good for them. Yeah, absolutely. Well, Emma, as you think about this work of the center, and you’re looking down the road, what’s next, which people know about your continued work? And how can they? How can they participate and help you support them even on this side of the bond?

Emma Twyning 23:10
Yeah, thank you for asking. So the campaign that I mentioned at the beginning, so shorthand, we call it an anti ageism campaign, but really, it’s going to be a campaign to change attitudes to aging. And that will launch in the autumn. And as I said before, it’s part of this wider movement that we want to build. And it’s not like we’re starting from scratch. There’s some amazing stuff happening already across the UK. And I’m sure in the US, too. And so really, what we want to do is try and in part to kind of knit some of that stuff together, and to kind of support and amplify that work. But if people listening and watching would like to find out more about that they can sign up to join our trendy movement. I can share a link, but I don’t know how best to do that. But it would be you know, they will hear about the campaign as it develops, they will hear we tried to share information around how people can challenge ageism, or interesting articles and things we’ve seen are examples of things that other people are doing. So yeah, that could be one way that people get involved. Also, you mentioned our image library before we’d be absolutely delighted if people wanted to have a look at that. Use it in their work. I mean, we have students using it in their kind of, you know, school and college work. We have newspapers using it, or government departments. So there’s a wide range of uses, and it’s all free to download, or the images are free to download and use as people want to.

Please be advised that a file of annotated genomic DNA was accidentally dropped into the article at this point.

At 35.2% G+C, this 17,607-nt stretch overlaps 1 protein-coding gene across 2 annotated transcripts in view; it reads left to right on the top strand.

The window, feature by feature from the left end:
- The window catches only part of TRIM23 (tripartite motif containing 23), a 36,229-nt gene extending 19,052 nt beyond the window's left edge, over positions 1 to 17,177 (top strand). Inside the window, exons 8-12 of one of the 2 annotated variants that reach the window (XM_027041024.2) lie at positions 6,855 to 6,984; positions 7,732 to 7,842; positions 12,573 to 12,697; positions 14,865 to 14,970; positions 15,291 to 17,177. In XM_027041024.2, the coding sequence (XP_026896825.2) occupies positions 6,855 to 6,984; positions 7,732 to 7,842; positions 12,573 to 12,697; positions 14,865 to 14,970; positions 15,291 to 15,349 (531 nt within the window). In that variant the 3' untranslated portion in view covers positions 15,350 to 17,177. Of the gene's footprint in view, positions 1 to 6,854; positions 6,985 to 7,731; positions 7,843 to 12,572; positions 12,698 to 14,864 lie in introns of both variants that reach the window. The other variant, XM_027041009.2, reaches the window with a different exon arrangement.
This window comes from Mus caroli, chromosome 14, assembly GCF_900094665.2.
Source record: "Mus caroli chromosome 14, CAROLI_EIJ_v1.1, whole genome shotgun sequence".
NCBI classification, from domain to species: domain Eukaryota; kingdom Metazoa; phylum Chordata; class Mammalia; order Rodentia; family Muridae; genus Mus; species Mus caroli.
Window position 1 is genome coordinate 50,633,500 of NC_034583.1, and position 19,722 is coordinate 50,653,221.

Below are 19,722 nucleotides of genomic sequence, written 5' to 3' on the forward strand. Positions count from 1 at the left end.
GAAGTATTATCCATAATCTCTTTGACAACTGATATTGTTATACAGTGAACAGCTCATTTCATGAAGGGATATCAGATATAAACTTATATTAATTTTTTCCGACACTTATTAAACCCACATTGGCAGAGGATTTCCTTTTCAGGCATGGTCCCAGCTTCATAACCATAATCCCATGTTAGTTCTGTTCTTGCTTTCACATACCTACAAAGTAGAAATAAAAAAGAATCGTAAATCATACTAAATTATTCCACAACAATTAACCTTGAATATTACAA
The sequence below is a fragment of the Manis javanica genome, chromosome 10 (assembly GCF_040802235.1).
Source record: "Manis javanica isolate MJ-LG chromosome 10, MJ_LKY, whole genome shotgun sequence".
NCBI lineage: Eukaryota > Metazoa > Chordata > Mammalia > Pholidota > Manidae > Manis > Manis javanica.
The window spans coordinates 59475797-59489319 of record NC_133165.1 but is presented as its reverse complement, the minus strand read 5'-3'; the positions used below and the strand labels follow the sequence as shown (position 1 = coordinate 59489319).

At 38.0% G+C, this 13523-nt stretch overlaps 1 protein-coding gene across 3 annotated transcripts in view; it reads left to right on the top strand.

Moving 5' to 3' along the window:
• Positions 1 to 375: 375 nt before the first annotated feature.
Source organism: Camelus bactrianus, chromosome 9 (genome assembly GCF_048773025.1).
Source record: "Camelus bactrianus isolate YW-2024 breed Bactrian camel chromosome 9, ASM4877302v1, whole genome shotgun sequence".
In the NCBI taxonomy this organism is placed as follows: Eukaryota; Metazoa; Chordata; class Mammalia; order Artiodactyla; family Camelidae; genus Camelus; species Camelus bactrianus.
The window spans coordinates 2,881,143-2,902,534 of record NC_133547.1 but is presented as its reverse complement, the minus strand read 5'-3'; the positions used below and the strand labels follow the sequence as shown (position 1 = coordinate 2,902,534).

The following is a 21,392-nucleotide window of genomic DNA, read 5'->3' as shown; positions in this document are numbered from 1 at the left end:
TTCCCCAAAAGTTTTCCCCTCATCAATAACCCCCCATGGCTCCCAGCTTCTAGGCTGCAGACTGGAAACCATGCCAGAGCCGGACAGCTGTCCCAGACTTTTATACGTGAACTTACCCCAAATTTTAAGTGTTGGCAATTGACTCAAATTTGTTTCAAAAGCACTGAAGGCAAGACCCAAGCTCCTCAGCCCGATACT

Rev. Beth Long-Higgins 24:40
So we’re going to be in further conversation and well because here’s a connection. I volunteer on the ageism and advisory council of the American society on aging. And this October 7 will be the second year that we’re lifting that up as ageism awareness. This day, and so we have a campaign leading up to that. And so I think maybe we need to talk more about what we can learn? And how can we support each other’s campaigns and several kinds of hit hitting in the fall? Yeah, that was great. So one thing that we like to do when it comes to the end of our podcasts, just ask our guests three questions about your own perspectives of aging. So can I ask these of you? Yes, absolutely. Okay. Number one, when you think about how you’ve aged, what do you think has changed about you or grown with you that you really like about yourself?